Why does the AUC policy matter for imaging centers?
If you perform any outpatient advanced imaging for Medicare patients (Technical, Professional or Global), you will need to comply with this policy in order to receive payment for advanced imaging services when the penalty phase goes into effect.
When does the AUC program begin?
Full implementation, also known as the “penalty phase,” is currently scheduled for January 1, 2023, or the first January of the year following the end of the COVID-19 Public Health Emergency.
We are currently still in the “educational and operational testing period” which began on January 1, 2020.
What does the educational and operational testing period entail?
The educational and operational testing period began on January 1, 2020. CMS has indicated that ordering professionals must consult AUC through a CDSM, but claims will not be denied if there is missing or incorrect AUC information.
CMS has clarified that during the education and operational testing period, applicable imaging claims without AUC-related information will not be denied. From CMS:
“During CY 2020, CMS expects ordering professionals to begin consulting qualified CDSMs and providing information to the furnishing practitioners and providers for reporting on their claims. Situations in which furnishing practitioners and providers do not receive AUC-related information from the ordering professional can be reported by modifier MH. Even though claims will not be denied during this Educational and Operations Testing Period, inclusion is encouraged.”
Note: This initial testing period was extended through 2022 per the MPFS 2022 Final Rule.
Under what circumstances does the AUC policy apply?
The AUC policy applies to all advanced imaging performed in an applicable site through an applicable payment system for Medicare patients.
The Secretary of Health and Human Services may add additional applicable settings in the future, but as of today, the applicable settings include:
• Physician office
• Hospital outpatient department (including emergency departments)
• Ambulatory Surgical Center
• Independent Diagnostic Testing Facility
Applicable payment systems include:
• Medicare Physician Fee Schedule (MPFS)
• Hospital Outpatient Prospective Payment System (HOPPS)
• Ambulatory Surgical Center (ASC) payment system
What are the exceptions or exemptions to the AUC policy?
Ordering professionals can claim exemptions to the AUC policy if a service is:
- Ordered for an inpatient
- A suspected or confirmed emergency medical condition
- Situations of serious hardship
If the ordering professional is claiming any of the above exceptions or exemptions this must be indicated via the appropriate modifier code on the claim.
Are hospitals that participate in the Maryland Total Cost for Care Model subjected to the AUC policy?
Outpatient departments of hospitals in Maryland that participate in the Maryland Total Cost of Care Model are not subject to the AUC program because imaging services are not paid under an applicable payment system.
CMS identifies institutional claims from a hospital paid under the Hospital Payment Program within the Maryland Total Cost of Care Model based on their CMS Certification Number (CCN), and the claims bypass AUC processing edits.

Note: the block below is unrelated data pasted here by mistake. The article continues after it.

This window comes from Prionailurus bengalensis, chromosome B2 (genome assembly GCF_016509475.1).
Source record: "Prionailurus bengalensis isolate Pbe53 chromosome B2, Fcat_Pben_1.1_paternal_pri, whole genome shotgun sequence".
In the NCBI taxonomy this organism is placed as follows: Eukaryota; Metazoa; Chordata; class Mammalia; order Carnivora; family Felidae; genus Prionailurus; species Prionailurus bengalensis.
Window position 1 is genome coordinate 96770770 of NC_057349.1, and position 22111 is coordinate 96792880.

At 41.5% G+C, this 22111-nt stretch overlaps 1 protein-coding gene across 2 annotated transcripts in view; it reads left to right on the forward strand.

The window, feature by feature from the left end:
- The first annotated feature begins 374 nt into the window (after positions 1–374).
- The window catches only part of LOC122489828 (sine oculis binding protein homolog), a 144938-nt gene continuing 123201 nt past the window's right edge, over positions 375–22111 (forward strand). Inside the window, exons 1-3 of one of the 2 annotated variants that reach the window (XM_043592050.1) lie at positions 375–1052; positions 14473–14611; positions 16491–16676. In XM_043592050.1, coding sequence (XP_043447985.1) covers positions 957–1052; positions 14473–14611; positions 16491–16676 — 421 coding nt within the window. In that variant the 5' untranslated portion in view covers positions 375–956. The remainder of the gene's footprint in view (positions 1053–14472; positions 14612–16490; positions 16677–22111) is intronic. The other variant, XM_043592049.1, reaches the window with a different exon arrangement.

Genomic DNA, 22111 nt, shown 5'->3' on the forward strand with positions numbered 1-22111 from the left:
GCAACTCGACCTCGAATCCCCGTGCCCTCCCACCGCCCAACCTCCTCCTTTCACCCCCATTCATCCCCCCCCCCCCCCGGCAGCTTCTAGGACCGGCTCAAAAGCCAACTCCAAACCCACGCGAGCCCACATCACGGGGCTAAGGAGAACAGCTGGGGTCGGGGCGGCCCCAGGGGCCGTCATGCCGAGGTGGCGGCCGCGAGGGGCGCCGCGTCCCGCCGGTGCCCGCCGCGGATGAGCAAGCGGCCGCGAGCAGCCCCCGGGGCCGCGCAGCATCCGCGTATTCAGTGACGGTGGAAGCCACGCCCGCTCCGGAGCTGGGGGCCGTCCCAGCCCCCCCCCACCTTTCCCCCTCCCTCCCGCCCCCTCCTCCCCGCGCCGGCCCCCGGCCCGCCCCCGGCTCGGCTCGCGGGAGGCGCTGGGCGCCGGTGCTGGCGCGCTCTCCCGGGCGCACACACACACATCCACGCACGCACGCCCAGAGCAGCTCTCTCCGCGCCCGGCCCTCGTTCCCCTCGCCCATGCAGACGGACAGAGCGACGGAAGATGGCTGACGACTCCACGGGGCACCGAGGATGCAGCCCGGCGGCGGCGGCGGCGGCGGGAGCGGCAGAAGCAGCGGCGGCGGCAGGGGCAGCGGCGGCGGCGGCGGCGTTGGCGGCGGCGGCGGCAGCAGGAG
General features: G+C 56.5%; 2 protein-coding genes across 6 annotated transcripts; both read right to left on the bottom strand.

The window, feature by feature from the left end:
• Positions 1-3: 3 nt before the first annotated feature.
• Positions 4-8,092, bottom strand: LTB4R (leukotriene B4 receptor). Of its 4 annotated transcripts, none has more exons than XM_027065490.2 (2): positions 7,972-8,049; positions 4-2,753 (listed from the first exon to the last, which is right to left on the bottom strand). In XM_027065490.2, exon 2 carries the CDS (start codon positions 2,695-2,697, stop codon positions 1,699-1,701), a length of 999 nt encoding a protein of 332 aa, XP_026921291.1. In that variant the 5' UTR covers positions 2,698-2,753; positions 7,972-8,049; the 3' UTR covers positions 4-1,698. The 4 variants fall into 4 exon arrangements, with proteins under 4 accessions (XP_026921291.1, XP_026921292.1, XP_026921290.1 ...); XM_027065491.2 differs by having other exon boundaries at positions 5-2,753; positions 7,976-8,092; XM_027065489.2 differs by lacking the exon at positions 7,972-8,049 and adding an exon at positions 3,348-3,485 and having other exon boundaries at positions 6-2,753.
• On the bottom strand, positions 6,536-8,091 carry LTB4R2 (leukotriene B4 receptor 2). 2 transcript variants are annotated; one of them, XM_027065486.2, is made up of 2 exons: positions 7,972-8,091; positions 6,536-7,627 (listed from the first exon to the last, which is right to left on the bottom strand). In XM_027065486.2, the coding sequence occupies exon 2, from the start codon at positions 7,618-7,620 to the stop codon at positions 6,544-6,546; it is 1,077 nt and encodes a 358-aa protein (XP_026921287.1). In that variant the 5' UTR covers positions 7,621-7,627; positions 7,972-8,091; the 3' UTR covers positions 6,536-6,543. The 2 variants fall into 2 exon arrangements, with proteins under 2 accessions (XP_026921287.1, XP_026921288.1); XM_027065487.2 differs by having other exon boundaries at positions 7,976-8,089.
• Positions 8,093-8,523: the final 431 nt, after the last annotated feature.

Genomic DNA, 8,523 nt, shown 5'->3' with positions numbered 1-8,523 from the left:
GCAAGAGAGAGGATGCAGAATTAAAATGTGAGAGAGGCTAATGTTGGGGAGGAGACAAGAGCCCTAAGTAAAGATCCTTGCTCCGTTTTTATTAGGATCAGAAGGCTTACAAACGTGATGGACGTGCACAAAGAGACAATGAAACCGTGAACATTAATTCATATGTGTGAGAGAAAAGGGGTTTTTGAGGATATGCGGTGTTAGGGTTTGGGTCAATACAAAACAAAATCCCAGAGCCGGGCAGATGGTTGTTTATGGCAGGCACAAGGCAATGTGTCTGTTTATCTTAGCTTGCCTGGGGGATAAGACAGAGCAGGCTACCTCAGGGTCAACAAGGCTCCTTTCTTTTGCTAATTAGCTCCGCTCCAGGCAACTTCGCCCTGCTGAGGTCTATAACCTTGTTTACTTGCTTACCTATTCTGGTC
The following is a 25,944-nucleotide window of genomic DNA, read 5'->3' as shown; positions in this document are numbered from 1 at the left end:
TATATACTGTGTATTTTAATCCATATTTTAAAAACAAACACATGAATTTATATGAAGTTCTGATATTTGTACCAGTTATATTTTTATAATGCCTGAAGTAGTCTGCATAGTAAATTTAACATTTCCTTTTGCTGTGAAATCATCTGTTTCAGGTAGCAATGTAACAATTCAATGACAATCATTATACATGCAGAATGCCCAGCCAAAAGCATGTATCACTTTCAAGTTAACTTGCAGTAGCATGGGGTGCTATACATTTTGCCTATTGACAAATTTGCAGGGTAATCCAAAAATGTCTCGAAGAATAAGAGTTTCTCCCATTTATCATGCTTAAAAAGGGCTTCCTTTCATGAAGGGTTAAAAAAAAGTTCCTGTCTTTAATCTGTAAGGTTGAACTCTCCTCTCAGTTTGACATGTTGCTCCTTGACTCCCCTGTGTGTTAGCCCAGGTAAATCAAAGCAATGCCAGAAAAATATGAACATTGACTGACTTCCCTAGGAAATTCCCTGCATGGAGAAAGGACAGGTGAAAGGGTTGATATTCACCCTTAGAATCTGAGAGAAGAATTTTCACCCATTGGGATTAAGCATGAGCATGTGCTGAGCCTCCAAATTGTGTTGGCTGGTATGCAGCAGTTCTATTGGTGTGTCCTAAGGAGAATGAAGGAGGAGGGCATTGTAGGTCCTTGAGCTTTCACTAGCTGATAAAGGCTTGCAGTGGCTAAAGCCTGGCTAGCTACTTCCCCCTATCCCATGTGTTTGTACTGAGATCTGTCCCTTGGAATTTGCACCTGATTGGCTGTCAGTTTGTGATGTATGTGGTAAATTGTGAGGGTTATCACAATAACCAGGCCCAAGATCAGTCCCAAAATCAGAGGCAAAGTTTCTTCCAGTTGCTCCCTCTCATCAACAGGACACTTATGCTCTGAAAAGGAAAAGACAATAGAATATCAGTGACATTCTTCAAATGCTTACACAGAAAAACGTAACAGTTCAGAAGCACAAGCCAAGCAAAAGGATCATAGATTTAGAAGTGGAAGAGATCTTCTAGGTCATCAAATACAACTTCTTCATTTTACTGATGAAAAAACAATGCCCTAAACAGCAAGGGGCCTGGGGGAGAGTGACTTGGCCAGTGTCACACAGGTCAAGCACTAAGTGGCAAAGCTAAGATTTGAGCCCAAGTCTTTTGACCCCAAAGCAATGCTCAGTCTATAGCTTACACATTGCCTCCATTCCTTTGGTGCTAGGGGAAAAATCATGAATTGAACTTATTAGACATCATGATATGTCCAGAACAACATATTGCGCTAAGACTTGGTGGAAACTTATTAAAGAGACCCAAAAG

CMS will use box 32 on the professional claim to identify that the TC of the image was performed in a hospital that is paid under the Hospital Payment Program within the Maryland Total Cost of Care Model.
What if a patient’s hospital inpatient status is changed to outpatient?
If a patient is in inpatient status when the advanced diagnostic imaging services were ordered and furnished, AUC requirements would not apply because the patient would not be receiving care in an applicable payment system or applicable payment setting.
In order to properly exempt these claims, CMS finalized a proposal to allow institutional claims with condition code 44 to be exempt from AUC Claims processing edits. CMS expects less than half of one percent of claims to include condition code 44.
Does the AUC requirement apply if Medicare is the patient’s secondary payer?
According to CMS, Medicare is listed as a secondary payer for 1.5% of advanced diagnostic imaging services that apply to the AUC program.
In 2022, CMS finalized a policy to allow claims identifying Medicare as the secondary payer (using block 1 or the electronic equivalent of the practitioner claims and using FL 50/51 or the electronic equivalent of institutional claims) to bypass AUC program claims processing edits.
When can the emergency exception be claimed?
Ordering professionals may claim the emergency exemption if the patient has a suspected or confirmed “emergency medical condition.” This term is defined in the SSA 1867 (e)(1) as:
(A) a medical condition manifesting itself by acute symptoms of sufficient severity (including severe pain) such that the absence of immediate medical attention could reasonably be expected to result in—
(i) placing the health of the individual (or, with respect to a pregnant woman, the health of the woman or her unborn child) in serious jeopardy,
(ii) serious impairment to bodily functions, or
(iii) serious dysfunction of any bodily organ or part; or
(B) with respect to a pregnant woman who is having contractions
(i) that there is inadequate time to effect a safe transfer to another hospital before delivery, or
(ii) that transfer may pose a threat to the health or safety of the woman or the unborn child.
Does this apply to Critical Access Hospitals?
Critical Access Hospitals (CAHs) are not paid through an applicable payment system or considered an applicable site. Therefore, CAHs are exempt from the AUC program.